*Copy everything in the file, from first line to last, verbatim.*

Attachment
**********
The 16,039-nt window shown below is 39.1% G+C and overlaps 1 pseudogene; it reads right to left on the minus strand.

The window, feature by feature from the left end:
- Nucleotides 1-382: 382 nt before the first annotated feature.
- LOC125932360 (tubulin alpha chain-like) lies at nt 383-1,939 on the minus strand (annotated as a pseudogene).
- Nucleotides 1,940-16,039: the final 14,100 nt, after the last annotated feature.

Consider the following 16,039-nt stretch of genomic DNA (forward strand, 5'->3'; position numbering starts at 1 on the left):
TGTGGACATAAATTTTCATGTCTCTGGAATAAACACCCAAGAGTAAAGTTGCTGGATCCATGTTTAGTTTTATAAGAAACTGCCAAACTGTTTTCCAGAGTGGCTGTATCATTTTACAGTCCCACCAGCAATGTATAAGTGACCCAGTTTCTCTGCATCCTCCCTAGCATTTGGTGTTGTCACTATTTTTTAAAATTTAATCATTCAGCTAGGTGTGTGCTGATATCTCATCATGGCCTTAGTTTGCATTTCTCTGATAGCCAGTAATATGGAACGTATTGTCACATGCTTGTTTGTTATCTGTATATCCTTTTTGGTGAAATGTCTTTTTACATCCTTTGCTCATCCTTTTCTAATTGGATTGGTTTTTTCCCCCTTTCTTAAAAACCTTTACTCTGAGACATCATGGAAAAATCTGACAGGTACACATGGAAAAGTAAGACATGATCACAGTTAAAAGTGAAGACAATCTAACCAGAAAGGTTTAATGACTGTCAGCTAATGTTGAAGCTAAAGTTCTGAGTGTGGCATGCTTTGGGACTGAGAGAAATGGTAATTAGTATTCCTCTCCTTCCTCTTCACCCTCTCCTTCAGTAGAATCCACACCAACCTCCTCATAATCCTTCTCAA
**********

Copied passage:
The 16,039-nt window shown below is 39.1% G+C and overlaps 1 pseudogene; it reads right to left on the minus strand.

The window, feature by feature from the left end:
- Nucleotides 1-382: 382 nt before the first annotated feature.
- LOC125932360 (tubulin alpha chain-like) lies at nt 383-1,939 on the minus strand (annotated as a pseudogene).
- Nucleotides 1,940-16,039: the final 14,100 nt, after the last annotated feature.

Consider the following 16,039-nt stretch of genomic DNA (forward strand, 5'->3'; position numbering starts at 1 on the left):
TGTGGACATAAATTTTCATGTCTCTGGAATAAACACCCAAGAGTAAAGTTGCTGGATCCATGTTTAGTTTTATAAGAAACTGCCAAACTGTTTTCCAGAGTGGCTGTATCATTTTACAGTCCCACCAGCAATGTATAAGTGACCCAGTTTCTCTGCATCCTCCCTAGCATTTGGTGTTGTCACTATTTTTTAAAATTTAATCATTCAGCTAGGTGTGTGCTGATATCTCATCATGGCCTTAGTTTGCATTTCTCTGATAGCCAGTAATATGGAACGTATTGTCACATGCTTGTTTGTTATCTGTATATCCTTTTTGGTGAAATGTCTTTTTACATCCTTTGCTCATCCTTTTCTAATTGGATTGGTTTTTTCCCCCTTTCTTAAAAACCTTTACTCTGAGACATCATGGAAAAATCTGACAGGTACACATGGAAAAGTAAGACATGATCACAGTTAAAAGTGAAGACAATCTAACCAGAAAGGTTTAATGACTGTCAGCTAATGTTGAAGCTAAAGTTCTGAGTGTGGCATGCTTTGGGACTGAGAGAAATGGTAATTAGTATTCCTCTCCTTCCTCTTCACCCTCTCCTTCAGTAGAATCCACACCAACCTCCTCATAATCCTTCTCAA